“Cognitively and behaviorally, if a person had escaped from a situation and they have been dehumanized, they have been conditioned to feel as if they have no power, they have no influence, they have no autonomy or cognizance,” Leonhardt said.
These victims are not in control of their lives. They have become a living puppet and somebody else is behind the curtain pulling their strings and dictating their entire way of living. Their finances, house keys, meals, attire, their bodies are at the mercy of someone else. They are forced to be isolated from their friends and family in order for them to become completely dependent on their trafficker for survival. Disobedience is met with harsh consequences for these victims.
“That can challenge the authority and control that the trafficker has over his woman. Then they would get beaten and sometimes they’ve been murdered. I knew a lot of women who were murdered,” Schwomeyer said.
The victims do not have much say in their actions. They have been conditioned to believe everything and do anything that their captor has told them. It is not their choice. They are completely dependent on their trafficker for everything and unconsciously they know that they need their only way of survival is to latch onto their abductor and comply with everything they are told.
“People who get trafficked and controlled are not bad people. It’s horrible and scary out there. Don’t judge [them],” Schwomeyer said.
The victims are reluctant to step forward and admit what has been done to them. They have been convinced by their abusers that the authorities will not understand and will arrest them for their involvement. Many are ashamed of what has happened and fear the social repercussions that may come with revealing the truth. Those who do come forward have a long road of recovery ahead of them, but there are ways that may prove useful to help them move forward and help them cope with their situation.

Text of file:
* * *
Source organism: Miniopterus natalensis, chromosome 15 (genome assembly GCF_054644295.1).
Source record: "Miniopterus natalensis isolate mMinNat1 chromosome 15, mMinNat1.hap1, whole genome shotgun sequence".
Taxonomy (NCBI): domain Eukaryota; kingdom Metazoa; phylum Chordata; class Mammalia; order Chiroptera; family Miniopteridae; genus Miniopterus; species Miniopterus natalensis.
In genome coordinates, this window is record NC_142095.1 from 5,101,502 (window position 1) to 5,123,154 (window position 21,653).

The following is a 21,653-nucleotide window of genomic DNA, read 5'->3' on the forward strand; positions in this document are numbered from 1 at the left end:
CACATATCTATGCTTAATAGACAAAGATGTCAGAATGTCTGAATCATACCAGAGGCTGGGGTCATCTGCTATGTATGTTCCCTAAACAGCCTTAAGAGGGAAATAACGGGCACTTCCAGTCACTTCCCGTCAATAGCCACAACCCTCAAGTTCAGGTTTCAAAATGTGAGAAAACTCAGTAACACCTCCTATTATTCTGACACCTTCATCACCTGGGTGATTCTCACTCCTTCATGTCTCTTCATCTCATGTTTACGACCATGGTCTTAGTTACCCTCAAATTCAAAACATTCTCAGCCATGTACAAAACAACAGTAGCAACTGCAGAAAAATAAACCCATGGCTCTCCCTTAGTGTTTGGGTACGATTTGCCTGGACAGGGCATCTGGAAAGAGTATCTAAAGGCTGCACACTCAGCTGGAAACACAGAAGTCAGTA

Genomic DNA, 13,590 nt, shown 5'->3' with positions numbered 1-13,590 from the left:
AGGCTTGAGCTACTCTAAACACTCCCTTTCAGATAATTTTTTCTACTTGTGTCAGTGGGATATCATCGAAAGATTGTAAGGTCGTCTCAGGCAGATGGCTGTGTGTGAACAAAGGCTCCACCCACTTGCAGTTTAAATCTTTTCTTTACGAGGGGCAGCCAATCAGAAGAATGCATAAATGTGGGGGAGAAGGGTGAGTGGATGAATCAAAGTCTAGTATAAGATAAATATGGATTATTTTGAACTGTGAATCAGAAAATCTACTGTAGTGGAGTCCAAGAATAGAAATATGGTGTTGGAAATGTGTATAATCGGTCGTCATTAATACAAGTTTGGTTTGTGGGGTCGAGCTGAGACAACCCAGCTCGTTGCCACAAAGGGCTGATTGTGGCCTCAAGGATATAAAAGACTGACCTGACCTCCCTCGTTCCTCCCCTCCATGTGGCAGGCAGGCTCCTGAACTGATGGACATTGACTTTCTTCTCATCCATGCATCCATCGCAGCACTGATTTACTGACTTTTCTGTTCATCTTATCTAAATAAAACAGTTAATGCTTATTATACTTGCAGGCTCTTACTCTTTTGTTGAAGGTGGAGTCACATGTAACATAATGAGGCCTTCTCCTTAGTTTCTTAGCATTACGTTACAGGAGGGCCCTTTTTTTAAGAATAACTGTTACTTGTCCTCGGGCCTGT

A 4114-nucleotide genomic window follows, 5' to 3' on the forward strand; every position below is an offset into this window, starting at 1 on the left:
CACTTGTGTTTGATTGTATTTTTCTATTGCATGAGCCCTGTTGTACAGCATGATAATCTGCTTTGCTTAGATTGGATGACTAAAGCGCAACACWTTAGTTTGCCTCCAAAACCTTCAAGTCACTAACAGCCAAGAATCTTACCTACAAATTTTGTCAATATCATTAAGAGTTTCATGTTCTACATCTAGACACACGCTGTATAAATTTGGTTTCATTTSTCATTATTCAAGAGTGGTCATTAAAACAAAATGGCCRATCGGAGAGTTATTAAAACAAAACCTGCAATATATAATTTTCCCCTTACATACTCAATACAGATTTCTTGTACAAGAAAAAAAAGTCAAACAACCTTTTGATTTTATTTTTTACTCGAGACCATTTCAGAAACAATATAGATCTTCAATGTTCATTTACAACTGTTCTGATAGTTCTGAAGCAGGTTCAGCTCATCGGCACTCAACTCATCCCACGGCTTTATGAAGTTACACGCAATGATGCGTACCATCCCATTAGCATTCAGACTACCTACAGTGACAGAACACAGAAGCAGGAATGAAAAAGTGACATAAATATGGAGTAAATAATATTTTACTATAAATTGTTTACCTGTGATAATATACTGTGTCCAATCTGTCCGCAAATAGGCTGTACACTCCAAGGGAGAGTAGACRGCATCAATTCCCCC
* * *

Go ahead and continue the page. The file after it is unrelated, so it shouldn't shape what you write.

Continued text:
“Counseling and being there for them. To help them I would go to interviews. Like if there was something going on and the vice wanted to interview them about maybe if the guys tried to kill them or something. I would ask if she knew and was willing to go. Every single time they said and every single time they asked me to go with them. I would go and be supportive,” Schwomeyer said.
Everybody needs to pay attention to their surroundings and be cautious. Although women are sex trafficked more often, men are not exempt. There are numerous cases where both men and women have been drugged at parties and taken away. It is important to be surrounded by trusted people and to have a safe place in case a person feels they are unsafe. And if something does feel off, escape to that place and with those trusted people.
“This day and age, everybody needs to be alert. Be very very aware of their surroundings. Don’t trust, you’ve got to be careful of who you trust. If something feels off here, then chances are it probably is. Always listen to your gut instinct and go to some safety person to tell about it,” Schwomeyer said.
Call the National Human Trafficking Hotline or 911 if you suspect that you are being followed or if a friend fears they are in danger. If you believe that someone may be exhibiting signs of being sex trafficked, call the hotline so that they can be freed from their captors and so they can escape the situation.